Thursday, April 25, 2013
I so enjoy reading really good children's literature and The Secret of the Knot Garden by Diana Harker did not disappoint.
Joanna is sent away from London to the village of Barton to live with the Ware-Gillows as it would bring her closer to her father who is a naval officer in Liverpool during WWII. She feels very alone but soon meets Dip and Tony from the village. They become friends in a worn torn English village. Joanne finds the stories of a ghost of a nun in the hall where she lives intriguing. The ghost is believed to be that of Colonel Sayer's daughter Alice who disappeared into thin air towards the end of the English Civil War 300 years ago.
Dip feels suspicious about Mr. Finch who has come to stay while searching for good grazing land in the marshes for the Ministry. When he decides to look into things an amazing discovery is stumbled on and possibly a Nazi plot with spies living among the villagers. He starts to go exploring along with Joanna and Tony. Will they find out if Alice's ghost is really roaming the village and Hall?
If you think you are too old for children's literature, you might want to think again and give this story a try. If you have children or grandchildren, it is an exciting read for them.
Wednesday, April 17, 2013
Bookmarked for Death in the second in the Booktown Mystery series by Lorna Barrett. And my conclusion of this book? Bravo Lorna Barrett! Once again I am giving her book 5 stars. She knows how to make her characters leap out from the pages and become real. In fact, I want to move to Stoneham, New Hampshire. I want Tricia Miles to be my friend and neighbor. I would be safe as can be with her in the vicinity. And...well...she is a cat lover who named her cat Miss Marple so that alone earns 5 stars in my book. *grins*
Tricia Miles own the bookshop Haven't Got A Clue in Stoneham's book village. It is a shop specializing in vintage mystery books. She arranges a book signing for local mystery author Zoe Carter. The signing is going well but Tricia finds the persona Zoe Carter puzzling. She is more nun than intriguing author. But when she finds Zoe strangled in her shop toilet and the sheriff Wendy Adams delighting on wanting to find proof that Tricia is the killer, Tricia has to start investigating her second murder in booktown.
I do not want to go into too many details as I find the details in a cozy mystery make them fun to read. And Lorna Barrett is right up there as a favorite mystery writer for me. I am off now to put book 3 in my Amazon shopping basket for my next order.....
Sunday, April 14, 2013
Died on the Vine is a cozy mystery brought out for the ereader market by Joyce Harmon. It is available on both the Kindle and Nook.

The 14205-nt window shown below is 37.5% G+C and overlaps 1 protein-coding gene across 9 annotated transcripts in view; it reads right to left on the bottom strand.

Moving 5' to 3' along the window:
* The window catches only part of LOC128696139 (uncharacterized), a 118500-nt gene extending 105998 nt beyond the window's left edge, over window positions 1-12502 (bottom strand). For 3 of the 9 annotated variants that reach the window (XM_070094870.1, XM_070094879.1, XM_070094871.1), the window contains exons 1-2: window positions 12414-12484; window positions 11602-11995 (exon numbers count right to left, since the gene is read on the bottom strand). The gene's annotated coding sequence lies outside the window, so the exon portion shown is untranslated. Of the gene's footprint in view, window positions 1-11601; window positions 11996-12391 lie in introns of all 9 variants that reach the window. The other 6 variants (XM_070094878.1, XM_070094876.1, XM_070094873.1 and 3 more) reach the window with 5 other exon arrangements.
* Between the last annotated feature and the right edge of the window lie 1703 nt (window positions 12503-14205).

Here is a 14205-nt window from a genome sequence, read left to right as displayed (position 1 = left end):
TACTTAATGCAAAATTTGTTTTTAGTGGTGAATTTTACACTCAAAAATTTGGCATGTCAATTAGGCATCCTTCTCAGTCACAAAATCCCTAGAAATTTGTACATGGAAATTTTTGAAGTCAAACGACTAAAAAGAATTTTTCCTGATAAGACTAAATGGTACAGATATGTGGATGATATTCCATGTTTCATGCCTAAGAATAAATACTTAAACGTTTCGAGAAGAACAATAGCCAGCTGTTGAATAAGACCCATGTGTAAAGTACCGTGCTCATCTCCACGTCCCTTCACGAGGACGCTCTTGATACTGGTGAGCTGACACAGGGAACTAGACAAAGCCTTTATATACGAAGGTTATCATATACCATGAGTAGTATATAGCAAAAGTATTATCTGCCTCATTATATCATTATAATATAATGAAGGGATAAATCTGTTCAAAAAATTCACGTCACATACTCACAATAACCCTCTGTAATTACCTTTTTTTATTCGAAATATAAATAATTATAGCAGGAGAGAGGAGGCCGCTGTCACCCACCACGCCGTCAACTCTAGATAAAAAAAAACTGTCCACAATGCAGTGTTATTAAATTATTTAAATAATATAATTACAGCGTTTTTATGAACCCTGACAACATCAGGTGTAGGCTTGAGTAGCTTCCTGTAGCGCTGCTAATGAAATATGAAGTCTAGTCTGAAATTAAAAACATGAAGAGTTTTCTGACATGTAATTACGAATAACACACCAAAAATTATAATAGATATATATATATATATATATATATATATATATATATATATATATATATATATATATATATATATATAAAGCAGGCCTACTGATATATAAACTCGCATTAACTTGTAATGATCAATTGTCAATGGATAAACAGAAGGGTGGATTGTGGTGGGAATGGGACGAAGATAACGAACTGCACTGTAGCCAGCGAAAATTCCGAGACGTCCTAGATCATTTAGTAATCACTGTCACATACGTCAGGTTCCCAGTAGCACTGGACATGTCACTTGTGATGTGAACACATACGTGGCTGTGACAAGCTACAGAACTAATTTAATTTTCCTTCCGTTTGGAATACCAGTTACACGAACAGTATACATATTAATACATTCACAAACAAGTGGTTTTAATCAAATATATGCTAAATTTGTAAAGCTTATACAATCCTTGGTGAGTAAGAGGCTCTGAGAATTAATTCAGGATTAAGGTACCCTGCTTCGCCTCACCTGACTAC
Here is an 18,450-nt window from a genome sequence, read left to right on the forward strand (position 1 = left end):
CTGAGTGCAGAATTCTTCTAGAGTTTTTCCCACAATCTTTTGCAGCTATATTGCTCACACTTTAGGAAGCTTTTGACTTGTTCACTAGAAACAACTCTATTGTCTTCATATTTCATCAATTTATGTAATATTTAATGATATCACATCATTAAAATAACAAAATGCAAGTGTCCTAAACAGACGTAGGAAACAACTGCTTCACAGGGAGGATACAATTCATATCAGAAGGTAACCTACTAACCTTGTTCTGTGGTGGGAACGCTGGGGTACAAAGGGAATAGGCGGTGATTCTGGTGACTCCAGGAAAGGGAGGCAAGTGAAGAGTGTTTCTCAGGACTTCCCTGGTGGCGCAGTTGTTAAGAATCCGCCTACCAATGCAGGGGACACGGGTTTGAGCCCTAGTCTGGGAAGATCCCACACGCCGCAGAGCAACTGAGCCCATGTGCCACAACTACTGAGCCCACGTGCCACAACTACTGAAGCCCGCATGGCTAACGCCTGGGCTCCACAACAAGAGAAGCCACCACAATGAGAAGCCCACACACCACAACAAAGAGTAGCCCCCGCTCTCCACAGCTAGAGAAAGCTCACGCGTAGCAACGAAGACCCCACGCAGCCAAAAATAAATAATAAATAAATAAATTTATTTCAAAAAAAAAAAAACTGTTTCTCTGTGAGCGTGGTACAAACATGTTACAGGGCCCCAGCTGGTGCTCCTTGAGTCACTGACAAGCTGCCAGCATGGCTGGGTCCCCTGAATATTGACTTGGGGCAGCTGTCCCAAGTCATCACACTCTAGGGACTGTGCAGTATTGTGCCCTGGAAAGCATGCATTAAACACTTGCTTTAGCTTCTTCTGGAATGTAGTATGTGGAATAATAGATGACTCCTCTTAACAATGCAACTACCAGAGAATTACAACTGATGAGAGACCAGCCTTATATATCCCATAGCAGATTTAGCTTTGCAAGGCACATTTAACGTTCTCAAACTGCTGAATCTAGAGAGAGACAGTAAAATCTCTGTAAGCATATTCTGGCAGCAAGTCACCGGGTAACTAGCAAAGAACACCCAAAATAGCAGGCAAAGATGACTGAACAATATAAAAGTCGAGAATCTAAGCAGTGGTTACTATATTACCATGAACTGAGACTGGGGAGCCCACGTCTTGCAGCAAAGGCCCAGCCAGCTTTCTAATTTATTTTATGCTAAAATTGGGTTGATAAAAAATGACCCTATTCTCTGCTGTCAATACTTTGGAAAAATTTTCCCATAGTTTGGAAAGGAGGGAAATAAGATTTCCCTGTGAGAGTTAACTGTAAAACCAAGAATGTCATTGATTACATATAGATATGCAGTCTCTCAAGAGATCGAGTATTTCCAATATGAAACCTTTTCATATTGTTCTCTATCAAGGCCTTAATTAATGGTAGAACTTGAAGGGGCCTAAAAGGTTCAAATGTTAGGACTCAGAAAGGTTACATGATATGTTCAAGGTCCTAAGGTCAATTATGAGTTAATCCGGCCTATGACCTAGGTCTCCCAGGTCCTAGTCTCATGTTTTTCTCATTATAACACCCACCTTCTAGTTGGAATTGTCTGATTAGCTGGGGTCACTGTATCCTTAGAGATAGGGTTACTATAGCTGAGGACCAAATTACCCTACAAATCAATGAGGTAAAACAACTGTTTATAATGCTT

Set in the Passatonnack Winery from Jack and Cissy Rayburn, a man shows up on Sunday afternoon claiming that Cissy first husband who was killed in Vietnam is not dead but missing in action. When this man shows up dead among the vines at the vineyard, Jack seems to be the one suspect with motive for killing as well as the owner of the murder weapon. Cissy has to do something to keep her husband from being arrested for the murder as she realizes that the police are not looking in many other directions. She teams up with her neighbor Julia to start investigating themselves. This leads them to freelance reporter and author Mary Nguyen who has a big secret about why she is looking into the murdered Col. Obie Winslow. A good first mystery as you cannot help but like Cissy and her Julia.
Wednesday, April 3, 2013
Just finished Up With The Larks...Starting Again in Cornwall, the memoirs of Tessa Hainsworth. A warm blanket of remembrances of Tessa's first year in Cornwall and becoming a postie. While she takes us through her trials and tribulations of getting grounded in her new country life, she allows us a look into her new found village life. We meet the others living there and almost become friends with them too. Tessa is dubbed Mrs. Posh Postie on her rounds but a year living in her cottage and participating in village life proves she is far removed from the posh London lifestyle she left behind.
I found myself laughing at situation or feeling so down her her in others. I think it is sharpened in the fact that we are also second homers. We have a tiny cottage in the north of Holland which is our home away from the city. I long to be able to do what Tessa did and move there to make it our home. I also understood her feeling of frustration as the emmets (tourists) clog up the roads and towns during the summer season. We have even faced a situation like hers of having to drive in reverse a long stretch of road due to a very rude male tourist who refused to let us pass once. I could really feel her emotions due to that shared common ground.
The only good thing about finishing this book is there are two more books to follow. I can revisit some of the wonderful people in Cornwall with Tessa at my side.